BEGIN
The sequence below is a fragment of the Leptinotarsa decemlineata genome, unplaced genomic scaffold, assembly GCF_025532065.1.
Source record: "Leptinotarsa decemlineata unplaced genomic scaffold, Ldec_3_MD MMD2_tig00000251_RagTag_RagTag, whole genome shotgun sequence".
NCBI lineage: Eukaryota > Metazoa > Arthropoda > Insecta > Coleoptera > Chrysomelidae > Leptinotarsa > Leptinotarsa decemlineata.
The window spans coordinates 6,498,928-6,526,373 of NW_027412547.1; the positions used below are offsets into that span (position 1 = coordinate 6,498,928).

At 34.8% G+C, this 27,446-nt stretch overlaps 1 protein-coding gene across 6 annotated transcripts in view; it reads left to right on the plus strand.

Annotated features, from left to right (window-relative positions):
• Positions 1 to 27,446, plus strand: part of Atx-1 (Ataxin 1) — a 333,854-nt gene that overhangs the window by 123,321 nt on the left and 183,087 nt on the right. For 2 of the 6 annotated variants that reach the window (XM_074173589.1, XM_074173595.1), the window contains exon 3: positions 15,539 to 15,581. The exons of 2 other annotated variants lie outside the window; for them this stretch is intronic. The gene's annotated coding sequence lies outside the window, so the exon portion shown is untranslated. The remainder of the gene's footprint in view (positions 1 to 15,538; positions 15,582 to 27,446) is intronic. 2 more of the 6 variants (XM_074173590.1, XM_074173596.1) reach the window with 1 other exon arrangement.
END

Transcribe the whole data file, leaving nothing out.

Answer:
The sequence below is a fragment of the Leptinotarsa decemlineata genome, unplaced genomic scaffold, assembly GCF_025532065.1.
Source record: "Leptinotarsa decemlineata unplaced genomic scaffold, Ldec_3_MD MMD2_tig00000251_RagTag_RagTag, whole genome shotgun sequence".
NCBI lineage: Eukaryota > Metazoa > Arthropoda > Insecta > Coleoptera > Chrysomelidae > Leptinotarsa > Leptinotarsa decemlineata.
The window spans coordinates 6,498,928-6,526,373 of NW_027412547.1; the positions used below are offsets into that span (position 1 = coordinate 6,498,928).

At 34.8% G+C, this 27,446-nt stretch overlaps 1 protein-coding gene across 6 annotated transcripts in view; it reads left to right on the plus strand.

Annotated features, from left to right (window-relative positions):
• Positions 1 to 27,446, plus strand: part of Atx-1 (Ataxin 1) — a 333,854-nt gene that overhangs the window by 123,321 nt on the left and 183,087 nt on the right. For 2 of the 6 annotated variants that reach the window (XM_074173589.1, XM_074173595.1), the window contains exon 3: positions 15,539 to 15,581. The exons of 2 other annotated variants lie outside the window; for them this stretch is intronic. The gene's annotated coding sequence lies outside the window, so the exon portion shown is untranslated. The remainder of the gene's footprint in view (positions 1 to 15,538; positions 15,582 to 27,446) is intronic. 2 more of the 6 variants (XM_074173590.1, XM_074173596.1) reach the window with 1 other exon arrangement.